The five year old is imaginative. She loves crafts and drawing, and books. I'd brought along a friendship bracelet kit and we made friendship bracelets for her and her best friend. We had a movie night and a 'sleep over' (which means she slept in my room instead of her own bed.) We played mermaids. I got to see how well she can ride her bike. She's a determined little thing and pedaled all the way to the top of the hill by herself. She was much too fast for me. My son jogged along after her with the baby stroller. I followed along behind them at a distance, walking briskly, but not keeping up. At one point, she got off her bike and walked back to make sure that I didn't get lost on the way back to her house. 

We intended to go to the Philadelphia zoo. We bought them a year's membership last year for the girls 5th and 1st birthdays, which were just a few days apart. Disappointingly, we found that the zoo closes down for two weeks in January for maintenance. 

That called for a change of plans. Tim and I had gotten them a birdfeeder for Christmas and a $50 gift card to Tractor Supply for the seed and suet, so we decided to get everything that they needed to set that up. A local TNR had set up with three kittens they were trying to find homes for, which was great fun for the girls. They cannot have a cat because they have a dog named Izzy who will not tolerate that indignity, but the girls enjoyed their time with the cats.

It was a quiet weekend, and we didn't do anything but make memories. I rarely have time with my son Dylan, so that was special too. There's something soul satisfying about realizing that the boy you raised has become a good man who loves his family. It was nice to have time to simply talk with him. 

That's all I needed, really. Time. 

It was good to get away from home for a while. I feel as if I've been pretty homebound for a long time. 

Tim has another appointment tomorrow. an hour and a half away. The temperature is supposed to be -11f tomorrow, which is -24c. The old house is cold, even with the wood stove going full bore. I baked a batch of molasses cookies just to have an excuse to have the oven heating the kitchen. William spent the day with us and made a batch of chocolate chips.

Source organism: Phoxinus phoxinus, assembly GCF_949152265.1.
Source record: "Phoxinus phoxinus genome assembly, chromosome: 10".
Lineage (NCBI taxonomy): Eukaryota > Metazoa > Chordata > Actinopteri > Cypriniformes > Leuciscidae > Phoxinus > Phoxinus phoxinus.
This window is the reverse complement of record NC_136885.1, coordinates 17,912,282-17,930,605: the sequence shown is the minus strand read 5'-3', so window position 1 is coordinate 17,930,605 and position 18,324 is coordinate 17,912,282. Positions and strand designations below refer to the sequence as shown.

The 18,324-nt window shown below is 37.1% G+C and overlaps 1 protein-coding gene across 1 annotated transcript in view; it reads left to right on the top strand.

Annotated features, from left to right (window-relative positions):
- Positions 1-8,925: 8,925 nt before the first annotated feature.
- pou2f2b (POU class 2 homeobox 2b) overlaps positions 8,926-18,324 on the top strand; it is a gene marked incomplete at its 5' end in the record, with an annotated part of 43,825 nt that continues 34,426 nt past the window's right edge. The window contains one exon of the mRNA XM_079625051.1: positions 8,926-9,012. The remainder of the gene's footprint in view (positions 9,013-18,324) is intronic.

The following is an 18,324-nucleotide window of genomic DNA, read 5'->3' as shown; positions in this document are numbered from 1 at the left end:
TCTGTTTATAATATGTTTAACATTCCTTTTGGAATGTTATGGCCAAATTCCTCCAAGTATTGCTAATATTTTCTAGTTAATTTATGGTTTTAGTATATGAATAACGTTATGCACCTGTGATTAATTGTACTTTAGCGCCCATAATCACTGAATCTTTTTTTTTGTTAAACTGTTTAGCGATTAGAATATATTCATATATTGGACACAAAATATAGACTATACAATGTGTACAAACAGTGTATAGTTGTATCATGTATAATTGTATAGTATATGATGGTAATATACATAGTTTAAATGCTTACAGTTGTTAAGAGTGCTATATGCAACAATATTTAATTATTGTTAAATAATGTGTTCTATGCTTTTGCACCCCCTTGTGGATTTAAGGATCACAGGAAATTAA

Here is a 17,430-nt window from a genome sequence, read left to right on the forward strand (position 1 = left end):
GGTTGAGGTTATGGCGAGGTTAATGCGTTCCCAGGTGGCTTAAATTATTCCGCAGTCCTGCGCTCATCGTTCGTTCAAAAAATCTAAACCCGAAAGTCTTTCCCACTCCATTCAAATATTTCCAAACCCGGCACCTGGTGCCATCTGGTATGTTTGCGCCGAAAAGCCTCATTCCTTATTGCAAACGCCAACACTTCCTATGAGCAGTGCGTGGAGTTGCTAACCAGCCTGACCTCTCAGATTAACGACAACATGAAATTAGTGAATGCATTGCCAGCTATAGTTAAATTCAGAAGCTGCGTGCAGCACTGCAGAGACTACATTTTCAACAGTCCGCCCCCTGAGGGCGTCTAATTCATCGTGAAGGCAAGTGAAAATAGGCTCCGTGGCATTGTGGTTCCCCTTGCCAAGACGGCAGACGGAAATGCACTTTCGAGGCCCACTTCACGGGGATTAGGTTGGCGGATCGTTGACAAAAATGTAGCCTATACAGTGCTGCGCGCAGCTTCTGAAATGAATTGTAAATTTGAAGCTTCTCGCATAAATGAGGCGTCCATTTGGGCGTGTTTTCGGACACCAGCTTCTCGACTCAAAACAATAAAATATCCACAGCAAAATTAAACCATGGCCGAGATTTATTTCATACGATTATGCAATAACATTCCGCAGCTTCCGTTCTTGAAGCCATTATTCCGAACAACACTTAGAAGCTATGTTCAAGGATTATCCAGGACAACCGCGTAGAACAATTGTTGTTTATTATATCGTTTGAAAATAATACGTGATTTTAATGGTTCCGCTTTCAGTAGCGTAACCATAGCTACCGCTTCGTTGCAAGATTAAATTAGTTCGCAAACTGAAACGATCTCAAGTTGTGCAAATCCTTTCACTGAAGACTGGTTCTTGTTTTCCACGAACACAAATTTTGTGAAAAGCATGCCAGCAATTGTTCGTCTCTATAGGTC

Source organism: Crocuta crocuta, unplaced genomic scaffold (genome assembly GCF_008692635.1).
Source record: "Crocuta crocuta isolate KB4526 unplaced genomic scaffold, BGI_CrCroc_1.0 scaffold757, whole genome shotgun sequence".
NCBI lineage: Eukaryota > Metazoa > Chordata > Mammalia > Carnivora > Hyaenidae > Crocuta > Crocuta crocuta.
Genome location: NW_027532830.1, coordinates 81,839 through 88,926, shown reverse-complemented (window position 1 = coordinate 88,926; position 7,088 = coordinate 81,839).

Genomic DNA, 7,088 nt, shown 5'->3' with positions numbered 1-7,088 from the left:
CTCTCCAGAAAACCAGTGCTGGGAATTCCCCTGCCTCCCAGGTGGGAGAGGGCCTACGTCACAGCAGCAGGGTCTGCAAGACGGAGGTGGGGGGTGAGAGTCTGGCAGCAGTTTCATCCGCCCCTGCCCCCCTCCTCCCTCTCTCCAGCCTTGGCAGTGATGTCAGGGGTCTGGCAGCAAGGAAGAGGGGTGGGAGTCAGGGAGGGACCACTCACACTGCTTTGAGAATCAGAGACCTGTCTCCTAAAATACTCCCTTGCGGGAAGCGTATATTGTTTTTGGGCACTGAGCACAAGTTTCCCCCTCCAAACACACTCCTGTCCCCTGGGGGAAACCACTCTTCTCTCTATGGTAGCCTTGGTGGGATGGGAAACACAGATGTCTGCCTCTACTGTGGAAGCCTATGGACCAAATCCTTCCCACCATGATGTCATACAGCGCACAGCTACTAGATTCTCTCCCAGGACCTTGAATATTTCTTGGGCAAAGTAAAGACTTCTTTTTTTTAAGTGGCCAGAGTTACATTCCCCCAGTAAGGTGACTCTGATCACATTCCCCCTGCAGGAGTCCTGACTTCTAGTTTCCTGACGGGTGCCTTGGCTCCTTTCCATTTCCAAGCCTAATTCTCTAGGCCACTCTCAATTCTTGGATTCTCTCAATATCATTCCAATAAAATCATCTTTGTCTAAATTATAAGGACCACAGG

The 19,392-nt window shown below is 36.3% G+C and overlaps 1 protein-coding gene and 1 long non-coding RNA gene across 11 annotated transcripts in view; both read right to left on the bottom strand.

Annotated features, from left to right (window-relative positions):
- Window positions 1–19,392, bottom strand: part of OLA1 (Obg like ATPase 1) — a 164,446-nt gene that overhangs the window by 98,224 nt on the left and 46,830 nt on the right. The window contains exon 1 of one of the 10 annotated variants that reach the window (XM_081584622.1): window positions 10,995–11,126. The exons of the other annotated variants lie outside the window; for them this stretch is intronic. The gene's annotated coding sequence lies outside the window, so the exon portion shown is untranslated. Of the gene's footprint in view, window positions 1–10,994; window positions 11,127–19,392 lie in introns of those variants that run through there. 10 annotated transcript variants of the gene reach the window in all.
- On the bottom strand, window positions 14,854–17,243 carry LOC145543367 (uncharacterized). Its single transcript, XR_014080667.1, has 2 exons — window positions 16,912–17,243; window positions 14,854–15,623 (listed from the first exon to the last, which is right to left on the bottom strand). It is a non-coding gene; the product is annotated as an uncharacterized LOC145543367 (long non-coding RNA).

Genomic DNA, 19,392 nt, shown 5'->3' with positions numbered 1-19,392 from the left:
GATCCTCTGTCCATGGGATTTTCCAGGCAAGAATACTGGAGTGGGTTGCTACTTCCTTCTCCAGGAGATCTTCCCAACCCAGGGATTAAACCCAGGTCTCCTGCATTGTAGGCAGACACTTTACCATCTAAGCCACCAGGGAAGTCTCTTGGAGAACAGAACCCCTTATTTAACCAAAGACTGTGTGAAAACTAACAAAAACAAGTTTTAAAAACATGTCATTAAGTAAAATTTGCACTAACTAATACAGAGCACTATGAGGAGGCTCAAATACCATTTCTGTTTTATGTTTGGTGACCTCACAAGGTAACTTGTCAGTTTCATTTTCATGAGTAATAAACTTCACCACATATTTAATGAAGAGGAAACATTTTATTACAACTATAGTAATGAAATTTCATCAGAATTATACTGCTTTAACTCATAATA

So that's it, really. Nothing earthshattering, but happy days. 

Monday, January 15, 2024


 There is a column called A.I.T.A. It means, 'am I the a**hole?' People post their situation, and people weigh in on whether they are just being an asshole or are they justified.

I had an appointment today, one that I really didn't see the need for, but hey. I headed back, driving 5 hours to make that appointment. It was a pre-consultation for a colonoscopy. That is a change from when it was done last. Back then, I received a call to set the appointment and then I received a packet of instructions in the mail. I did as I was told and showed up at my scheduled time, and the deed was done. 

This time, however, there was this 'pre-consult'. 

So I show up for my appointment. The first thing that kind of caught my ear was the receptionist was all in a snit, because someone else had assembled the paperwork, and things might not be in the order that she put them in. There were four sheets. Really. Even if they were in a different order, it wasn't the end of the world. I listened to her complain to her coworker about it. She then handed me the papers, complaining that they might not be in order because she hadn't done it. 

Four freaking sheets of paper. If she was so bothered by it, she could have taken a few seconds to put them in the order that SHE preferred them to be in. 

I said, "It doesn't strike me as that big of a deal, really. Every problem has a solution, don't you think?" I had a feeling that the two employees had a mutual coworker they were targeting. I've been in that position before and it is an awful spot to be in. Hypercritical people trying to magnify every single thing you do. They are not being helpful. 

She looked surprised but admitted that this was true. We got through the four sheets of paper with minimal additional drama. 

I was escorted back to the waiting room. 

I waited. 

I was escorted back to the exam room by a nurse who took my vitals and asked me the date of my last colonoscopy. 

I said, "I really don't know, to be honest. My doctor said it was time, so she set up the appointment."

He flipped back through his paperwork, and said, "It was in 2010." 

Now here's where things began to go south. They obviously had my records. They had that information. So what, exactly, was the purpose of the appointment? I waited quietly after he left, and it wasn't long before the doctor came in with a medical student. She asked if it was okay for the medical student to do the questions. 

"Sure," I said.

The doctor left the room.

The student fixed me with a cheerful smile and asked me how I was doing. 

"Fine," I said.